First Draft: Air Force One’s Big Apple photo op
No matter what kind of day you’re having, it’s probably not as bad as the one Louis Caldera had yesterday. Caldera is director of the White House Military Office, and he approved what might well be one of the most criticized photo op choices of all time: a low-level flyover of Manhattan by a plane often used to transport the president as Air Force One.
Caldera said federal authorities informed the appropriate officials in New York and New Jersey beforehand, but many New Yorkers were instantly reminded of the 911 attacks when they saw the blue and white passenger plane flying by their skyline, trailed by an F-16 fighter jet carrying a photographer. The idea was to get a picture of Air Force One with the Statue of Liberty.
New York Mayor Michael Bloomberg excoriated the plan, and Caldera reportedly got a dressing down from a “furious” President Barack Obama. Caldera apologized profusely, saying federal authorities took “the proper steps” but “it’s clear that the mission created confusion and disruption.”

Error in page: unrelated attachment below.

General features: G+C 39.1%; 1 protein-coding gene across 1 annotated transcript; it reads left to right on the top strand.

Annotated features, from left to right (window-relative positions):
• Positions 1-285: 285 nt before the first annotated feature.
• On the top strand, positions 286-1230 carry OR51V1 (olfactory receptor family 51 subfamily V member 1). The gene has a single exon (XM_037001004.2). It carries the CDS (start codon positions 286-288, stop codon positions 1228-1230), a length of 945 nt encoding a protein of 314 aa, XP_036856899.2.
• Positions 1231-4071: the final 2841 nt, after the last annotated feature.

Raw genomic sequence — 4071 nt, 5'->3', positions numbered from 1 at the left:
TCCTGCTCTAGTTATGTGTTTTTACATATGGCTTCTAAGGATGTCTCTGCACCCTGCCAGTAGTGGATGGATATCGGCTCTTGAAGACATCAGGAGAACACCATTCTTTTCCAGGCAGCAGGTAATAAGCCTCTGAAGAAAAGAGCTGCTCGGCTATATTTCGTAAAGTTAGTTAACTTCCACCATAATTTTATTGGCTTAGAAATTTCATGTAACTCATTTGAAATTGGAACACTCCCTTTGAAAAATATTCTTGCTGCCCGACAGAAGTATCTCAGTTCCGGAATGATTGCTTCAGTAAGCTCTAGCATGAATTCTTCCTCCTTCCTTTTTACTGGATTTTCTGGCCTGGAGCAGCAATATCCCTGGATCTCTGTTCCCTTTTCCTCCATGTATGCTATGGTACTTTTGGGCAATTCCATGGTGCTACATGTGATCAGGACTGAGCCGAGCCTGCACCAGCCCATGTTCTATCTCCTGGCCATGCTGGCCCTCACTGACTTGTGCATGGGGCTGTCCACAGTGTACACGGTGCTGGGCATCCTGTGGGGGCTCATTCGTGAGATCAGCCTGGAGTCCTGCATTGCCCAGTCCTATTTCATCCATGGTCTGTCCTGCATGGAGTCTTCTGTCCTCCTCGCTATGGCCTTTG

That didn’t begin to satisfy many in the media, especially those based in New York City. ABC television’s normally avuncular Charles Gibson added a sarcastic “You think?” after he reported Caldera’s apology. On morning television, the headlines were openly hostile. From CNN, it was “Air Force Dumb.” On Fox, the line was that the flight “Sparks 911 Flashback.” The New York Times ran a picture of the plane on its front page with the restrained caption, “A jet regularly used as Air Force One flew low over Jersey City, above, and Manhattan on Monday, scaring many.”
Comedy Central’s “The Daily Show” with Jon Stewart called it “Mistakes on a Plane,” a riff on the 2006 movie “Snakes on a Plane.”
It’s not like there’s nothing else to worry about: swine flu, health care and climate change, to name three being discussed in Washington today. So you tell us: is the widespread criticism of the AF1 photo op a continuing story or a one-day drama?
Photo credit: REUTERS/Jim Young (Air Force One at Andrews Air Force Base near Washington after a day trip to New York, November 11, 2008)